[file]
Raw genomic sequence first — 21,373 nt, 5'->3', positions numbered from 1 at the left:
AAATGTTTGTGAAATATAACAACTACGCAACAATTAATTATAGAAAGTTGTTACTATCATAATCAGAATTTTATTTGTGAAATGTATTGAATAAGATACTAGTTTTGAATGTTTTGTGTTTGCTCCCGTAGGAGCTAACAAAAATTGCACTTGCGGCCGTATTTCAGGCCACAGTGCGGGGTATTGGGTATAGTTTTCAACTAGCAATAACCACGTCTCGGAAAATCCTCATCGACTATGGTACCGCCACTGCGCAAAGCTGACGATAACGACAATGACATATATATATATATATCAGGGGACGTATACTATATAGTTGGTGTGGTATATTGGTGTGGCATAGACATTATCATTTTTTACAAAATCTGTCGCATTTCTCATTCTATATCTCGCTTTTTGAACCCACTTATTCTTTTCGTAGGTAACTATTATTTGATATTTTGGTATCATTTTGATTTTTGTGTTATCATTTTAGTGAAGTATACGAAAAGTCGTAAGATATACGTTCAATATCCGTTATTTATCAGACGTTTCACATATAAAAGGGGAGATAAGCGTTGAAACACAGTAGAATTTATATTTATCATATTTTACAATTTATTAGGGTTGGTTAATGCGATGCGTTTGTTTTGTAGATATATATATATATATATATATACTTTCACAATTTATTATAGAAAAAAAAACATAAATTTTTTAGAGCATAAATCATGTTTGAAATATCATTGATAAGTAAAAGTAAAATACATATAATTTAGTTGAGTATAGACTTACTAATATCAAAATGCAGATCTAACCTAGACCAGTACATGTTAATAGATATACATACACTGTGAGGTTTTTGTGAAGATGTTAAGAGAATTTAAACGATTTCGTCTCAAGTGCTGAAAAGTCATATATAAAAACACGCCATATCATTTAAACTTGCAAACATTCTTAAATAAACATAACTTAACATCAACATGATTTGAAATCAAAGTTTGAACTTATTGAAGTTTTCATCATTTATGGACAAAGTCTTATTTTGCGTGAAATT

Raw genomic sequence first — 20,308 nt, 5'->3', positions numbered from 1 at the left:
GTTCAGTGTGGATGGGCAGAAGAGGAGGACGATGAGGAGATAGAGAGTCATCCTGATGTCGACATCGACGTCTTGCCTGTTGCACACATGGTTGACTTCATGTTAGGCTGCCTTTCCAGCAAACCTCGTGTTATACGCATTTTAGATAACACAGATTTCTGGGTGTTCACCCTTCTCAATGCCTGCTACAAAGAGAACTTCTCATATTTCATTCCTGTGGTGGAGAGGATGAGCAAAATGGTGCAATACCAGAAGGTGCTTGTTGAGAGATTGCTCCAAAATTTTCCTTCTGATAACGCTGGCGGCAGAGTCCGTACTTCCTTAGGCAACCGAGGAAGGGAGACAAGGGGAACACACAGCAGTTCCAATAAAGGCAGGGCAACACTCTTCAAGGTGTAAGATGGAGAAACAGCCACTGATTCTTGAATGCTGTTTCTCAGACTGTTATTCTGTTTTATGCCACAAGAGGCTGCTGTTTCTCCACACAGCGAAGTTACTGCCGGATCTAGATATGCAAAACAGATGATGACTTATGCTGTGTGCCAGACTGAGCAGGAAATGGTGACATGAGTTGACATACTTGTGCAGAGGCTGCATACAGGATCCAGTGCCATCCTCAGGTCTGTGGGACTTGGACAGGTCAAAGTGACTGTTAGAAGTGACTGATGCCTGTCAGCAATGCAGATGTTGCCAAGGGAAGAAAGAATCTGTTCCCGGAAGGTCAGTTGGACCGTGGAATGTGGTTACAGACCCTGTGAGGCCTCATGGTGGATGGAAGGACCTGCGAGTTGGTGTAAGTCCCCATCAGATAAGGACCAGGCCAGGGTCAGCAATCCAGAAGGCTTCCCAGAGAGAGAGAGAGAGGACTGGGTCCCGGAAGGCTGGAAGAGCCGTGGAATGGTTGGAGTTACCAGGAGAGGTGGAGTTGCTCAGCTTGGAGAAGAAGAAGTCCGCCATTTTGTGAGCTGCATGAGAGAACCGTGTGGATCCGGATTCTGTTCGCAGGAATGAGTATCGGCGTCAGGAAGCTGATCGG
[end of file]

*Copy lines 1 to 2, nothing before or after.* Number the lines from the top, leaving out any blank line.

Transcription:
Raw genomic sequence first — 21,373 nt, 5'->3', positions numbered from 1 at the left:
AAATGTTTGTGAAATATAACAACTACGCAACAATTAATTATAGAAAGTTGTTACTATCATAATCAGAATTTTATTTGTGAAATGTATTGAATAAGATACTAGTTTTGAATGTTTTGTGTTTGCTCCCGTAGGAGCTAACAAAAATTGCACTTGCGGCCGTATTTCAGGCCACAGTGCGGGGTATTGGGTATAGTTTTCAACTAGCAATAACCACGTCTCGGAAAATCCTCATCGACTATGGTACCGCCACTGCGCAAAGCTGACGATAACGACAATGACATATATATATATATATCAGGGGACGTATACTATATAGTTGGTGTGGTATATTGGTGTGGCATAGACATTATCATTTTTTACAAAATCTGTCGCATTTCTCATTCTATATCTCGCTTTTTGAACCCACTTATTCTTTTCGTAGGTAACTATTATTTGATATTTTGGTATCATTTTGATTTTTGTGTTATCATTTTAGTGAAGTATACGAAAAGTCGTAAGATATACGTTCAATATCCGTTATTTATCAGACGTTTCACATATAAAAGGGGAGATAAGCGTTGAAACACAGTAGAATTTATATTTATCATATTTTACAATTTATTAGGGTTGGTTAATGCGATGCGTTTGTTTTGTAGATATATATATATATATATATATACTTTCACAATTTATTATAGAAAAAAAAACATAAATTTTTTAGAGCATAAATCATGTTTGAAATATCATTGATAAGTAAAAGTAAAATACATATAATTTAGTTGAGTATAGACTTACTAATATCAAAATGCAGATCTAACCTAGACCAGTACATGTTAATAGATATACATACACTGTGAGGTTTTTGTGAAGATGTTAAGAGAATTTAAACGATTTCGTCTCAAGTGCTGAAAAGTCATATATAAAAACACGCCATATCATTTAAACTTGCAAACATTCTTAAATAAACATAACTTAACATCAACATGATTTGAAATCAAAGTTTGAACTTATTGAAGTTTTCATCATTTATGGACAAAGTCTTATTTTGCGTGAAATT